Inside, it’s typical BMW through and through. Little is unfamiliar: the typical gauges, same iDrive command console, same on-screen displays, and even the same switchgear you’ll find in other newer models are all on offer. The tester's feature set pushed pricing to around $50,000, and included a vibrant and potent Harman Kardon stereo, a powered tailgate with height adjustment memory, full connected navigation and multimedia apps, and comfy leather seats you drop down into, slightly. Don’t miss the high-resolution backup camera, or the massive panoramic roof. The latter, opened fully, turns in a convertible-like driving experience.
Cabin styling pulls its weight towards the tester's price with aluminum, thick slabs of dark wood accenting, and a look that’s modern, and upscale and sophisticated. It’s also finished to the last detail, with delightful little touches like subtle after-dark ambient light-piping across the dash and doors, and 'floating' buttons for the stereo controls.
Assuming you’re not coming out of a lifted F350 with smokestacks, you’ll accept the X1’s new, downsized turbo engine as a worthy fuel-saving measure. Two litres of displacement, four cylinders and a turbocharger whip up 228 horsepower and even more torque, generating smooth and effortless low-RPM response, and a pleasing push of torsos into seatbacks, with thrust filling the rev-range generously should full throttle be engaged. Output bests comparable models from Mercedes and Audi, and though the engine is nothing much to listen to, it operates with world-class smoothness and no shortage of thrust.
Notably, the paddle shifters call up instant, brilliantly rev-matched shifts from the 8-speed automatic when manual gear browsing is desired, and mileage, on my watch, landed at just 9.5L/100km-- impressive given the extreme cold, and generous helpings of snow.
Expect plenty of at-hand storage, easy entry and exit requiring little more than a sideways shift over, and slightly down, into the seats, and a generous cargo hold. The latter features a load floor at knee height, a wide opening, and minimally invasive wheel-wells. Power-folding rear seatbacks flip down at the touch of a button when you’ve got more gear than passengers. Conversely, the rear seats boast plenty of knee, leg and headroom when the seatbacks are upright. Two generously sized adults could lounge in the rear seats with room to spare.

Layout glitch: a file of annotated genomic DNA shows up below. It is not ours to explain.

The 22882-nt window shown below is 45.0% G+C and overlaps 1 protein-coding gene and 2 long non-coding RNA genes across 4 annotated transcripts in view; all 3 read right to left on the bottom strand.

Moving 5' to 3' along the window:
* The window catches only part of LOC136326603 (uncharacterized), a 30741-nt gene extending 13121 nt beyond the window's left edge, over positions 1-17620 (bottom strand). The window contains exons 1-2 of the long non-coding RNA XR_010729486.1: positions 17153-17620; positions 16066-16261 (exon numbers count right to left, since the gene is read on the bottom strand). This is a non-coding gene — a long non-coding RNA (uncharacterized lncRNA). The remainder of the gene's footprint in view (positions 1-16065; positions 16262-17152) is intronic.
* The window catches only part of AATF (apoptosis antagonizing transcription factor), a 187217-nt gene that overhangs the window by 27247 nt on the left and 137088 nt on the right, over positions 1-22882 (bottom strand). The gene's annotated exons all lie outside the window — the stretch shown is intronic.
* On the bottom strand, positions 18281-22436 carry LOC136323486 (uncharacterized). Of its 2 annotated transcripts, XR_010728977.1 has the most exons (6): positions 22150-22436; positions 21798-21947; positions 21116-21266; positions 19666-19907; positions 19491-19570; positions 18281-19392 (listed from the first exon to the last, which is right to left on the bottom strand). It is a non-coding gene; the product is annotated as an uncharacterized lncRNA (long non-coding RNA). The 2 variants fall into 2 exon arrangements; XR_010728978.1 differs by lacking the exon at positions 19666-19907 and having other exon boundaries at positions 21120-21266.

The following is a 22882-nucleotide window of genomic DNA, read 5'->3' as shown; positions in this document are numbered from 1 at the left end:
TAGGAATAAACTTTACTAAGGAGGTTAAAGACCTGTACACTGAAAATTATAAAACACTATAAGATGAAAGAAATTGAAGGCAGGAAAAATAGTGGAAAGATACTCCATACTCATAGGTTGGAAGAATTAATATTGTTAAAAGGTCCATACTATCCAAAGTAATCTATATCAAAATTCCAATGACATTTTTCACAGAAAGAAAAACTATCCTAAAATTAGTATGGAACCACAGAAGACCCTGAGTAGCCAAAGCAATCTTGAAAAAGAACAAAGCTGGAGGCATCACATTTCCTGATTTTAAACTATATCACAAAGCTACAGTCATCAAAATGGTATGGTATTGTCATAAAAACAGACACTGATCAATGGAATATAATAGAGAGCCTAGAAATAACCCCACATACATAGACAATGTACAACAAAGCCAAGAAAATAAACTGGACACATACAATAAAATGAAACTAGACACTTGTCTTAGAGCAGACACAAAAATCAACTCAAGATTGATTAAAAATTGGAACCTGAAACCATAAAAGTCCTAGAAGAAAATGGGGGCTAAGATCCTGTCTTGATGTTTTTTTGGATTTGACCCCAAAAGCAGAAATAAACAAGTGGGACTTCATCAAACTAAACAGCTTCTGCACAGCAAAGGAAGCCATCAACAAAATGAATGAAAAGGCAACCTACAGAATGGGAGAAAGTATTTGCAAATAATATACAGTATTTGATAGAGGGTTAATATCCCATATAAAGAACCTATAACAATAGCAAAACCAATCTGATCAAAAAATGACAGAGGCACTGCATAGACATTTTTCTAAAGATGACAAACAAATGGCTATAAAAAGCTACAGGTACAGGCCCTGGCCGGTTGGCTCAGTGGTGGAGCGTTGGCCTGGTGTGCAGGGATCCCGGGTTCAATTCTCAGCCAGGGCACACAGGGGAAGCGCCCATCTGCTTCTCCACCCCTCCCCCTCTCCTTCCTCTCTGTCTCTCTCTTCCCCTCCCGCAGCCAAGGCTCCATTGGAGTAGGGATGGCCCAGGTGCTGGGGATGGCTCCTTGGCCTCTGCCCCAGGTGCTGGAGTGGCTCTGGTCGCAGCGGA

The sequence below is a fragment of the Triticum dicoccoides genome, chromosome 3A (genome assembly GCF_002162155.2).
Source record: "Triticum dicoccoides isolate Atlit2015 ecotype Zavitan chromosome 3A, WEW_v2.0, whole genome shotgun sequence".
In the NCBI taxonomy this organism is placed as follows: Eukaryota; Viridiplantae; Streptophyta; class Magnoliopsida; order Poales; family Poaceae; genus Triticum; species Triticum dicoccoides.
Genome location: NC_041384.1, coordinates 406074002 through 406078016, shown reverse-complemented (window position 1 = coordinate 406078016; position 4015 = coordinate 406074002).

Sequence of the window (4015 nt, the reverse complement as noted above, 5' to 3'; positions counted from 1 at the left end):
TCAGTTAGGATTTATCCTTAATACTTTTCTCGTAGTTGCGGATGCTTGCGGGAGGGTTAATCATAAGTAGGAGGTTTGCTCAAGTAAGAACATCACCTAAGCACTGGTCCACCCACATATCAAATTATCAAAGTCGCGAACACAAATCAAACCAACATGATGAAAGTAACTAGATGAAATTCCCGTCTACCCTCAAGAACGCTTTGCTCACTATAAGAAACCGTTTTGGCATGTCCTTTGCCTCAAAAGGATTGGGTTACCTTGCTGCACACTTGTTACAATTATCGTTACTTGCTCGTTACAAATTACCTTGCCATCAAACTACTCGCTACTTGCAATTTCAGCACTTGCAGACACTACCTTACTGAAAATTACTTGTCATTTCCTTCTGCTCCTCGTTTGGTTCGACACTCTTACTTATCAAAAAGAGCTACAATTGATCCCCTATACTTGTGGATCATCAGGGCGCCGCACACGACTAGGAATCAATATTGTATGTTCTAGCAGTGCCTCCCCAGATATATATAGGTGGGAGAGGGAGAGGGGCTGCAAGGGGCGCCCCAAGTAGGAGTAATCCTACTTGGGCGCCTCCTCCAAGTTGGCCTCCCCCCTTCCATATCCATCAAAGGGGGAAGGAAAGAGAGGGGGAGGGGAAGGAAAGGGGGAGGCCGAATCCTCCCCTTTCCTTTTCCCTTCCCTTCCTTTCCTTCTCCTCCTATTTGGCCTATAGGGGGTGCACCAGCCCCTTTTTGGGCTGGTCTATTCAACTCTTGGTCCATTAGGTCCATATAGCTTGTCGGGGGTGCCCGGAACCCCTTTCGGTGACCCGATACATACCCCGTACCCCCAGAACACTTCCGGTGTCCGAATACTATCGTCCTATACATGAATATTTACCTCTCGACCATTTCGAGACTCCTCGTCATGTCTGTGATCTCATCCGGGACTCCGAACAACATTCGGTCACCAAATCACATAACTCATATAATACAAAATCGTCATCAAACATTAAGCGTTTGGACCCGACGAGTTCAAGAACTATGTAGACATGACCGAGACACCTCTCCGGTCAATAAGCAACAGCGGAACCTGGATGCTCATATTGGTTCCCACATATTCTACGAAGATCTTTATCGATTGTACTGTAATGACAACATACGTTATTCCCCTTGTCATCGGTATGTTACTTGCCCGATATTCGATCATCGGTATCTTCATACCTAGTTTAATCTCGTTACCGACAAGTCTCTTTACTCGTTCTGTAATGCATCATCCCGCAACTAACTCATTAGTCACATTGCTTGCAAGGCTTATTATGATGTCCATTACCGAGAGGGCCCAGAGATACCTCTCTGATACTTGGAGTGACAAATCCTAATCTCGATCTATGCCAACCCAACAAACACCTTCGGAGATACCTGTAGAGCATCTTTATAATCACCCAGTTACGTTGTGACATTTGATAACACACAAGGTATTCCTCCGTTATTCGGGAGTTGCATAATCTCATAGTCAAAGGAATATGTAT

Complaints? With the tester’s up-sized wheels, ride quality was largely at the mercy of the surface passing beneath the X1. On smooth highways, it’s bang-on. On rough roads in town, the ride can become noisy, jarring and rough. On a test-drive, shoppers are advised to visit the roughest roads available, to explore ride quality for themselves. Other gripes include headlight performance that’s good, but not incredible, as is typical in other BMW models. Finally, the tester exhibited too much throttle management in very deep snow-- denying the moderate level of wheelspin necessary for an escape, and requiring your writer to re-attempt freeing the vehicle from a foot of powder several times before escaping. The AWD system knows what it’s doing, but simply, it isn’t provided enough power to free-spin the wheels should the X1 find itself in very deep snow.
End of the day, the X1 should be considered a priority test-drive by shoppers after a compelling blend of handsome styling, pleasing performance, fantastic winter driving attributes, and a nice list of upscale trimmings